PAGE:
- Banerjee said she thinks Amphan will be a bigger disaster than the Covid-19 pandemic
- Evacuations have been conducted via social distancing due to the ongoing coronavirus pandemic.
- Some 34 million people in eastern India and another 8 million in Bangladesh are vulnerable to the storm
Super cyclone Amphan, one of the most powerful storms ever recorded in the Bay of Bengal, made landfall on Wednesday, battering the eastern Indian provinces of West Bengal and Odisha.
At least 12 people have been killed, thousands of homes damaged, trees uprooted and embankments breached due to the huge storm surge.
The Indian Meteorological Department predicted that the storm surge could reach up 16 feet in height.
Some 2.6 million people in West Bengal have fled to safety in shelters.
Sanjib Bandyopadhyay, a senior official at the Regional Meteorological Center at Alipore in Kolkata, said wind speeds reached up to 100 miles per hour in some coastal areas of West Bengal, while the capital city of Kolkata was battered by wind speeds of 70 miles per hour.
Weather Underground reported: “Amphan continues to pose a major storm-surge threat to coastal areas of India’s West Bengal province and western Bangladesh. Amphan has been pushing immense amounts of water toward the northern end of the shallow Bay of Bengal since its rapid intensification.”
Southern Bengal was deluged by torrential rainfall as millions of people lost electrical power.
“The trajectory of Amphan is conforming to what we have been forecasting,” said M. Mohapatra, director-general of the India Meteorological Department in New Delhi.
Officials predicted the cyclone will remain over West Bengal until Thursday morning, causing heavy rain and widespread flooding.
“Entire south Bengal is hit. South Bengal is finished. I would request [the government] to provide humanitarian relief and not to engage in any politics,” said West Bengal’s Chief Minister Mamata Banerjee.
Banerjee said she thinks Amphan will be a bigger disaster than the Covid-19 pandemic.
“We are shocked. It will take three to four days to assess the damage,” the chief minister said. “The cyclone has affected the electricity supply and destroyed many houses, bridges and embankments.”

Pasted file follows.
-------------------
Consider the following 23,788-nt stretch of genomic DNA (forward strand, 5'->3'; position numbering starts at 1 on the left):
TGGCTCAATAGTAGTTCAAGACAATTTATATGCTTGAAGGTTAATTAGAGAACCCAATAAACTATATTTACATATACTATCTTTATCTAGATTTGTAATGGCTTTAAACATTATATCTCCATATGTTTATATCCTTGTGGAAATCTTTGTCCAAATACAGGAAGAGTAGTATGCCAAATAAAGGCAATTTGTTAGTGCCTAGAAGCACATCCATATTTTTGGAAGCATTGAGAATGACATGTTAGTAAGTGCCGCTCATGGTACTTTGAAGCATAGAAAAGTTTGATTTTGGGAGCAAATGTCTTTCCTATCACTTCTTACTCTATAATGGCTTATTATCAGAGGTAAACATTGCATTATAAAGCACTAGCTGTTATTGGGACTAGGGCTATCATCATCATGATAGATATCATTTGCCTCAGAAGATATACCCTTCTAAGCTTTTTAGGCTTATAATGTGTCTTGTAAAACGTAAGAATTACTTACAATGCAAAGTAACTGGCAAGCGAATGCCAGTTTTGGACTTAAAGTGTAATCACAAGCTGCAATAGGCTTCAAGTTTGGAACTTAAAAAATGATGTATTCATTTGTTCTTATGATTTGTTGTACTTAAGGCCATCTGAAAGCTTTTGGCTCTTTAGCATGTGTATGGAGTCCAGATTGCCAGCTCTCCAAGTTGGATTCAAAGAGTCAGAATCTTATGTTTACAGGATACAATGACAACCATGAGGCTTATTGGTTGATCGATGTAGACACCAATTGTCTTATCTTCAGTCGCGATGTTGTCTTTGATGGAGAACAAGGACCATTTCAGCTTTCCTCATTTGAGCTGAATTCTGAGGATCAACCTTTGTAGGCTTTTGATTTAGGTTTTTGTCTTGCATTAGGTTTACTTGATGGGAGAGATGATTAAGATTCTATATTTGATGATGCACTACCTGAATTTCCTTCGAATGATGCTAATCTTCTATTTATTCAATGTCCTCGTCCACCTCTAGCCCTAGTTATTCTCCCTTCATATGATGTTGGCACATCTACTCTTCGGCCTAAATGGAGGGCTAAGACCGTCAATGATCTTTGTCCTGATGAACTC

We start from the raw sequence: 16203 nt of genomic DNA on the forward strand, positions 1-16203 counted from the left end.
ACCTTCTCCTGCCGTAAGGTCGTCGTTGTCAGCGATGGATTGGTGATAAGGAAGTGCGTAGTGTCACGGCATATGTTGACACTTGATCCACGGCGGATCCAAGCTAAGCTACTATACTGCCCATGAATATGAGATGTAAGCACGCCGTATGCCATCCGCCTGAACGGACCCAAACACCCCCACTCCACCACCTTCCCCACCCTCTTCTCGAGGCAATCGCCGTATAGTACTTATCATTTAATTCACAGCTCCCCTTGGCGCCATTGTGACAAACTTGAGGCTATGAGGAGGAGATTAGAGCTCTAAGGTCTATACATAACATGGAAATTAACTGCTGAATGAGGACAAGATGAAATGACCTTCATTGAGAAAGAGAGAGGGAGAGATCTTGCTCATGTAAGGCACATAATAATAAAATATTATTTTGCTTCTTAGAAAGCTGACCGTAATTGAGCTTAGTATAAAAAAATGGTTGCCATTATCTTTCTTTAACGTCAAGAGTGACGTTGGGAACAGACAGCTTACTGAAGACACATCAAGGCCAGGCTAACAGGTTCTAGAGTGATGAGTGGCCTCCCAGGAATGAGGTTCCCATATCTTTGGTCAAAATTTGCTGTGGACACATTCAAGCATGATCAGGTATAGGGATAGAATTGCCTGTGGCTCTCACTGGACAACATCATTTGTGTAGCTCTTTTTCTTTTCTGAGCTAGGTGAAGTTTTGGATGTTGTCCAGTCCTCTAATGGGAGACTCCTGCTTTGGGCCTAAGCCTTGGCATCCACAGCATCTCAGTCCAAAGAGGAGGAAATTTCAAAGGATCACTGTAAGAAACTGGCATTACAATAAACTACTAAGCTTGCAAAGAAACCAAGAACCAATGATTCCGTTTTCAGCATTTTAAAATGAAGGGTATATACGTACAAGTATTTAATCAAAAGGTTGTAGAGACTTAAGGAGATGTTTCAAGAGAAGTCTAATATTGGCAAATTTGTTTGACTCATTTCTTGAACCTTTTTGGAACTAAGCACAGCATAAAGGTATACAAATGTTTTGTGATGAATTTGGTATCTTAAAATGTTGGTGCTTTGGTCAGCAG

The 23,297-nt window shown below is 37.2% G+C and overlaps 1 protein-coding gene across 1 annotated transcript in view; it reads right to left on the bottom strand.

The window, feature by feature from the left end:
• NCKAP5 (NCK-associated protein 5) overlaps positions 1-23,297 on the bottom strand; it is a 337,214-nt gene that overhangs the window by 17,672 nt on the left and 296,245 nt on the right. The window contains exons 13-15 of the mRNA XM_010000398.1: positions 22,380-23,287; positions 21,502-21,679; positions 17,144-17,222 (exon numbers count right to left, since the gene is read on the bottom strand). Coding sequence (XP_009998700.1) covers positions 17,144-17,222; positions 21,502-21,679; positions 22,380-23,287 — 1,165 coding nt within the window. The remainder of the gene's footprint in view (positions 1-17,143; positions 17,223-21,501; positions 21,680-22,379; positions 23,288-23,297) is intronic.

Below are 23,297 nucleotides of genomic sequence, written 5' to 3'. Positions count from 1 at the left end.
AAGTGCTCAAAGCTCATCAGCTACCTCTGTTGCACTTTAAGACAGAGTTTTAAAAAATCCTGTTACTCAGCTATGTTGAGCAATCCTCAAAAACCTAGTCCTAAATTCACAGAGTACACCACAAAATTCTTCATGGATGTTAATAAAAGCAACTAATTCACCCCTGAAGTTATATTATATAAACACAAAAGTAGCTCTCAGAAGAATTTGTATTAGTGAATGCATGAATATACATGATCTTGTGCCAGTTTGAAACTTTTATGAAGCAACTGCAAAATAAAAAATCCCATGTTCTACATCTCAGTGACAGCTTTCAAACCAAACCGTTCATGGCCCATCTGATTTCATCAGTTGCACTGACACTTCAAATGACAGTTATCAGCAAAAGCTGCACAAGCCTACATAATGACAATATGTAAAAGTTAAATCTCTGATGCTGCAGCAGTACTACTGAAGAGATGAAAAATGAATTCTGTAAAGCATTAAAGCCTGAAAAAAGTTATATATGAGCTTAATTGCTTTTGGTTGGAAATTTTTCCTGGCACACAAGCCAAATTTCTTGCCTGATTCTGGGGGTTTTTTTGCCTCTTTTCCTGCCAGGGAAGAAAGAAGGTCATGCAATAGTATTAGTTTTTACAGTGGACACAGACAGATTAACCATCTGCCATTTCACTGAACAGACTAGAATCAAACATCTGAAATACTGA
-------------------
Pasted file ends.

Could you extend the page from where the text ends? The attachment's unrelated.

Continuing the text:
According to Banerjee, some 500,000 people have been evacuated to shelters by the state from parts of the coastal area, while Kolkata has had most of its transportation system shut down.
Evacuations have been conducted under terms of social distancing due to the ongoing coronavirus pandemic.
“Cyclone Amphan is a crisis on top of a crisis,” said Pankaj Anand, director of programs and humanitarian response for Oxfam India. “Many of the cyclone evacuation shelters are already being used as coronavirus quarantine centers or housing migrants who have returned to their coastal communities because of [the] lockdown. People are worried there won’t be enough space in the shelters and that they might catch coronavirus in them.”
All told, some 34 million people in eastern India and another 8 million in Bangladesh are vulnerable to the storm.
The cyclone also battered Sundarbans National Park, a huge mangrove forest between West Bengal and Bangladesh’s Hatiya Islands, which is home to 96 protected Bengal tigers and other rare animals. Park officials are watching the tigers to make sure they don’t wander into nearby human settlements.
Amphan is the second strongest storm in the Bay of Bengal since the Odisha super cyclone of 1999, said Mohapatra.
Meanwhile, fears are growing for the safety and well being of 1 million Rohingya refugees in the Cox’s Bazar camp in Bangladesh. These refugees, who escaped persecution in neighboring Myanmar, already live in dangerous, squalid conditions – but the cyclone will likely make things worse.
But Refugee Relief and Repatriation Commissioner Mahbub Alam Talukder claimed that Cox’s Bazar is ready for Amphan.
“For the cyclone we are prepared. We have tightened the huts of the refugees,” he said. “All 32 camps have trained volunteers ready. We have mosques and other learning center[s] if we need to relocate the refugees for safety.”
Others are especially fearful for the safety of women and girls living in Cox’s Bazar, citing they might become susceptible to rape and violence as security weakens.
“Life could not be more precarious for the nearly half a million women and girls who are already trapped in their homes as well as the children who make up over half of the camp’s residents,” said International Rescue Committee’s Bangladesh director, Manish Agrawal. “Many of them have experienced gender-based violence, often at the hands of their partners, and now they risk having their homes uprooted to be forced into more condensed spaces… There is a real risk that gender-based violence will increase as the cyclone takes hold.”